If timing is everything, the omens for Navalny, Daniel Roher’s new documentary are grimly promising. Made between November 2020 and January of this year, Navalny is a gripping portrait of Alexei Navalny, the singular individual who has found himself trapped in the labyrinth of crime, murder, deceit and propaganda which passes for the modern Russian state, and yet has summoned up almost superhuman resolves of courage, invention and cunning to maintain the closest thing to a functioning opposition to Vladimir Putin. This would be a fascinating, worthy story at any time, but with the recent invasion of Ukraine by Russia – a murderous, illogical, imperialist adventure which has upended Europe’s security order – it has become an essential guide to how we came to our current situation and the year’s first unmissable documentary.
Aged 29, Canadian Roher was previously best known for Once Were Brothers, a documentary about folk-rock legends The Band. Shot, edited and finalised in almost complete secrecy for security reasons, Navalny was entered to Sundance as a last-minute surprise submission where it won both the Festival Favorite award and the Audience award.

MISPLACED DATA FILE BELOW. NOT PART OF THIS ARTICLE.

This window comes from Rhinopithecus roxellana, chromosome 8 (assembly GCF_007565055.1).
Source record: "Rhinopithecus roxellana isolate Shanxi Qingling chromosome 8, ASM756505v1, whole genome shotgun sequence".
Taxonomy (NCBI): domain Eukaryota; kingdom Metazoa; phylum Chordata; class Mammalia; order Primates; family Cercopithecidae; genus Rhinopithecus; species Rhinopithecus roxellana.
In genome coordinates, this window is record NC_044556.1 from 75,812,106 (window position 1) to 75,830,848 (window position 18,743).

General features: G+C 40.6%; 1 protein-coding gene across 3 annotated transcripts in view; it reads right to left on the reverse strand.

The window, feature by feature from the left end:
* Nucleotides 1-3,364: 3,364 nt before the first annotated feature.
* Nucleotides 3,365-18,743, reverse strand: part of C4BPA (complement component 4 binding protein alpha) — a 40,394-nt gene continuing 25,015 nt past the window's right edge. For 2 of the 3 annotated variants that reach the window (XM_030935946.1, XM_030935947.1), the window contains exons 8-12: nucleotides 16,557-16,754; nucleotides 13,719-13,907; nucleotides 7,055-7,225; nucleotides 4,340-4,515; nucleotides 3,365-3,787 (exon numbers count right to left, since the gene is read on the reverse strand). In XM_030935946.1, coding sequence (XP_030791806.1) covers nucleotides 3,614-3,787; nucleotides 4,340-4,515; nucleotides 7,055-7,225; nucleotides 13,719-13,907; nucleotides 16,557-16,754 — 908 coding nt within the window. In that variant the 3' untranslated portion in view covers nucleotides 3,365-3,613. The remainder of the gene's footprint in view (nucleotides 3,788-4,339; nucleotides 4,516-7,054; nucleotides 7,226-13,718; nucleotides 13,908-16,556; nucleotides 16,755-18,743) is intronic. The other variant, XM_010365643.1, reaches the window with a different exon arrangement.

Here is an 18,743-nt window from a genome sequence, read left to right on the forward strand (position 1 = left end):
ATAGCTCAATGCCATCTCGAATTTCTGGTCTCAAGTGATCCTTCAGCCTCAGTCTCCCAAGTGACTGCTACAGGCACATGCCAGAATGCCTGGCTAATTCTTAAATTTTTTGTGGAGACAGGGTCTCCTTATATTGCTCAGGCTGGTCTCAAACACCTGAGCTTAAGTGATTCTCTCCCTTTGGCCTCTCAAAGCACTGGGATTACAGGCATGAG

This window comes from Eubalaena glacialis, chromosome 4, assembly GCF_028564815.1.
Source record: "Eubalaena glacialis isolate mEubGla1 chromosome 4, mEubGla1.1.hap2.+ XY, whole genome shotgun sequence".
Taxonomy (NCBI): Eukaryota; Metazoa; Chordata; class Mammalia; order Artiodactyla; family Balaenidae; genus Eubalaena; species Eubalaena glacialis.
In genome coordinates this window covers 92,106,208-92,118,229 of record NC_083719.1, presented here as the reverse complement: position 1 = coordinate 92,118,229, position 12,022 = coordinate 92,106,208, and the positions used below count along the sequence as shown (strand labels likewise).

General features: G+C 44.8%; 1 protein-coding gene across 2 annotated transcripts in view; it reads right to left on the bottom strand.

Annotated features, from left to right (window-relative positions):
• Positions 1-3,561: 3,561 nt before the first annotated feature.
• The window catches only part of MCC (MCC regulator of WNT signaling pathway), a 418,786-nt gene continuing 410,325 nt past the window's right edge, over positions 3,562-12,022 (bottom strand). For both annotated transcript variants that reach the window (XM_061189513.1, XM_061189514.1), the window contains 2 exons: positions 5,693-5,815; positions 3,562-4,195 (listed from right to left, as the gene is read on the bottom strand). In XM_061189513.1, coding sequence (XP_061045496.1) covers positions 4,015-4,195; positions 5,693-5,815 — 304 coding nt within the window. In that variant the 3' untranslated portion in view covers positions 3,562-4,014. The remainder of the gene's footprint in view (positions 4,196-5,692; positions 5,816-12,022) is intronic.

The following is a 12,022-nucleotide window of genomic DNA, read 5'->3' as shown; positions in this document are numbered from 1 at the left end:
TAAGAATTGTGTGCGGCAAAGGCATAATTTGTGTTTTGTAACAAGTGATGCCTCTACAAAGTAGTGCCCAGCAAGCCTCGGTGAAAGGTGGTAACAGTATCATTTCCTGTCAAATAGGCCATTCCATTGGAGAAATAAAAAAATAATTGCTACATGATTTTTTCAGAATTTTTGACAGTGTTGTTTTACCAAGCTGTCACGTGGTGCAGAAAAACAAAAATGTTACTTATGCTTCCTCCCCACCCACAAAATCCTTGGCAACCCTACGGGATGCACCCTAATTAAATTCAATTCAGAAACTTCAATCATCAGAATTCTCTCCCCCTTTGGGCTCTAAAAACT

Roher’s close interest in Navalny’s case goes back to August of 2020, when the dissident was poisoned by secret agents while on a flight to Moscow. ‘When that was taking place, I never in a million years would have imagined that within a couple of weeks, I would be sitting across from the man trying to convince him why I was the guy who should tell his story and make a film about it,’ says the director. ‘But history is funny, the way that life can unfold. And there I was just a few short weeks later…’
So how did that first contact go? How do you actually reach out to someone like that?